Re: QUIRINDONGO,1800'S SPAIN
Many unsubstantiated theories abound about the origin of Kirindongo and all the other variations. Among them one (my favorite) from Richard Bond, whose roots are from StCroix, that a man called Kiri Ndongo, a Senegalese, was skillful at breaking in horses enough to have a locality named after him. Pretty far out! The story remains undocumented and only an idea put forth admittedly by inspiration. He insists that Ndongo is a Senegalese surname, a minor point which was misplaced in time since Africa adopted SURNAMES circa 1900 and generally Black Slaves in the New World adopted European Surnames of their owner-master. "Kir is a word with the meaning of "chief" in Arabic. Ndongo is a clan or family name in Senegal. (Also the name of a tribe in Angola) The ruling classes in Senegal have long been Islamic. At a time in history Senegal did a lot of (slave) trade with Curacao."
My internet search in Senegal:
My internet search in Angola. see:
After much research on his part which shows dedication and good character Richard Bond stated:
"I misinterpreted Abou as a personal name when it refers to a geographic feature. After exchanging e-mails with you last I called the Netherlands Consulate here in the east and some random Kirindongos on Curacao. The Netherlands attache disputed the interpretation your son (sic) gave "kier" (In spite of 17 KIERindongo and 3 KIERindoongo in present day 1999 Curacao, a fact not mentioned at the time) but did not know what the right interpretation for Kirindongo (was.) The Kirindongo I spoke with (in Curacao) did not know either. Well the word kir in Arabic means king. Ndongo is a surname in Senegal and the name of a tribe in Angola. Senegal had Arabic speaking Ndongos, Angola did not. There were civil wars which resulted in POWs being sent into slavery. There were freed African property owners. If it weren't for the map of Curacao having all those Abous... There is a Brakkeput Abou and Brakkeput Ariba (in Curacao.) There are Montana and Salina Abous, there also a couple ____ Abaos."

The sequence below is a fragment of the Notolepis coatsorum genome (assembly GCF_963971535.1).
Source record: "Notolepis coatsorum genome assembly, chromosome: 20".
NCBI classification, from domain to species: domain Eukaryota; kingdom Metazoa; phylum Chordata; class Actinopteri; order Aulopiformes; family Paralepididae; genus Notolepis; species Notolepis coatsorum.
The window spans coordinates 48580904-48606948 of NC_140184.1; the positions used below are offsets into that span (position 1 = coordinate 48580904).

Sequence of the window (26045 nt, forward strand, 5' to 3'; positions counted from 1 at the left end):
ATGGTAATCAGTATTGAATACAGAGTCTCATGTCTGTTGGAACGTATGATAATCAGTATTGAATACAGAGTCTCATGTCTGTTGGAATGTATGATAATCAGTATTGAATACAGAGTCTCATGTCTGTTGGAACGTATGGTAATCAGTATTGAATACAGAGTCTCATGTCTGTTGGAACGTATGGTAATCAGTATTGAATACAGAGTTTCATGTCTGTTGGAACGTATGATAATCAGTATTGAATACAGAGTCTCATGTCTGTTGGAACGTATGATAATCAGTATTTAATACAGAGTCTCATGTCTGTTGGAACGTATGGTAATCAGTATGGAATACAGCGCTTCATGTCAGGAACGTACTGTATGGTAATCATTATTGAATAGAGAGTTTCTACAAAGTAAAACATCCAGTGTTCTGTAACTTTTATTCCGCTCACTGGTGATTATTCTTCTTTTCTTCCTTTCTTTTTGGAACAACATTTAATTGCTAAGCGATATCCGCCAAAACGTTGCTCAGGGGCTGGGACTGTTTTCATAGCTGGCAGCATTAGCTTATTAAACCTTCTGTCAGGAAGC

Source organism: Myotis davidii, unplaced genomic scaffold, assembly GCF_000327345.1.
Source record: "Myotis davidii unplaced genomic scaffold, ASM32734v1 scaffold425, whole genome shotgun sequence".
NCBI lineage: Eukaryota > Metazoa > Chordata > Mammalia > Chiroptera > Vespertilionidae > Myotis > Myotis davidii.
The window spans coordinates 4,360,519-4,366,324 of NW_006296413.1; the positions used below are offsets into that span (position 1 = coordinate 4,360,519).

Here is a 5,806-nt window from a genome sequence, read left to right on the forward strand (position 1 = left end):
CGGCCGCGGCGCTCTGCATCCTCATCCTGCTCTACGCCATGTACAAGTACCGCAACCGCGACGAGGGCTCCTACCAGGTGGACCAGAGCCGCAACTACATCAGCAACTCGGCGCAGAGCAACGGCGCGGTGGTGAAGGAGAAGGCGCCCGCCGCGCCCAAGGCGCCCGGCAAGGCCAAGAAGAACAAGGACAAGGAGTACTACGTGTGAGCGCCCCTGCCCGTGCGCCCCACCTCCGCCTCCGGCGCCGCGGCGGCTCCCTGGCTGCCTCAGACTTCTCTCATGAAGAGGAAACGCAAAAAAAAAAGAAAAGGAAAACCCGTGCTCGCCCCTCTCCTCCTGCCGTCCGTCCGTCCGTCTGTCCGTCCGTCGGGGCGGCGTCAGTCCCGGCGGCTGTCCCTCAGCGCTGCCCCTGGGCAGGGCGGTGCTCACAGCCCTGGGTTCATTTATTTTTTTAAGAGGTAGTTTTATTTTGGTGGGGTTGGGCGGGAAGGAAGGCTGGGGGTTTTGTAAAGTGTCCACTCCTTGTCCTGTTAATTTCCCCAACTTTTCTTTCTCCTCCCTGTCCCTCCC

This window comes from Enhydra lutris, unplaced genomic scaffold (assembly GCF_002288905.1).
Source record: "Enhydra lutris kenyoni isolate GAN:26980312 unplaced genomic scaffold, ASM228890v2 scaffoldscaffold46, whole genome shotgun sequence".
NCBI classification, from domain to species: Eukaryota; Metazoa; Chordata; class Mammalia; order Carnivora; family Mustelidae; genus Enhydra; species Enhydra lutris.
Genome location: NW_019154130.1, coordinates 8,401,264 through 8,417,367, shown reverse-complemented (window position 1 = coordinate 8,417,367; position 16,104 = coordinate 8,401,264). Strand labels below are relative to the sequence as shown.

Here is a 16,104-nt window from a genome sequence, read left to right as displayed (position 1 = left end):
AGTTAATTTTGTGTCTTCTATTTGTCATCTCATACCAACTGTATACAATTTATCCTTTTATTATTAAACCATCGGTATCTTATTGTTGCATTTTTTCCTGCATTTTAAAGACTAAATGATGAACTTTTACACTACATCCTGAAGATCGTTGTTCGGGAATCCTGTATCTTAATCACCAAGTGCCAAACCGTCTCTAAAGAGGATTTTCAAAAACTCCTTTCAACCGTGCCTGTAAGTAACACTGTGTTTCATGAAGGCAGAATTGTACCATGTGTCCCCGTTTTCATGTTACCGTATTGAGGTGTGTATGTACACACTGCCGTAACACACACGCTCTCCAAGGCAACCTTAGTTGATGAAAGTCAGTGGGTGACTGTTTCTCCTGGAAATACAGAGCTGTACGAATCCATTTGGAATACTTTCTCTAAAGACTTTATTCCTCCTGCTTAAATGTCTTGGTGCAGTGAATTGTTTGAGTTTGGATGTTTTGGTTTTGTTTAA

A common mistake many people make and especially Blacks in particular is to give a surname to a person in Black Africa before 1875 when no surnames in Africa were in use. Surnames are a recent phenomena in most of the literate and illiterate world. Even Bismarck when unifying Germany in the mid 1800s decreed that all Jews and Gypsies get surnames.
Another WACKY theory alluded to previously by Richard Bond (and the most pseudo official) was put forth by an unnamed California worker, whose roots are in Holland, employed at the consulate of the Netherlands that the name was given to a Curacao locality "Kier En Donk" (clear in the dark in Dutch) where Whites as well as free Blacks went to serve time for minor infringements like stealing and alcoholism. Some people became known by the locality name from their chronic law breaking and they were called by the area name and the surname stuck. It was later corrupted by pidgin Papamiento to Kirindongo. KIRINDONGO ABOU (Lowland Sp. Abajo) a locality does exist today in Curacao.
No documentation was offered by all three parties.
1. The worker in the Netherlands Consul in California who made up the KIERENDONK theory and
2. The worker in "the East" Netherlands Consul who shot it down and
3. Mr. Bond with an African connection.
Slave REGISTER (no QUIRINDONGO or variation)
Timeline Curacao 1834-1863
COMPLETE SLAVERY TIMELINE 1492-1900
All three showed resourceful minds THAT BORDER ON URBAN LEGEND to come up with stories that apparently were made up or shot down on the spot. Interestingly enough, each gave a theory of inclusion. A Dutchman gave a theory about possible Dutch origin. Mr. Bond a Black man gave an African connection.Mr. Bond was the only one who later resorted to a more scientific approach pointing to a mulatto "negro Olandes" Pedro Guirindongo in an LDS DEATH CERTIFICATE entry.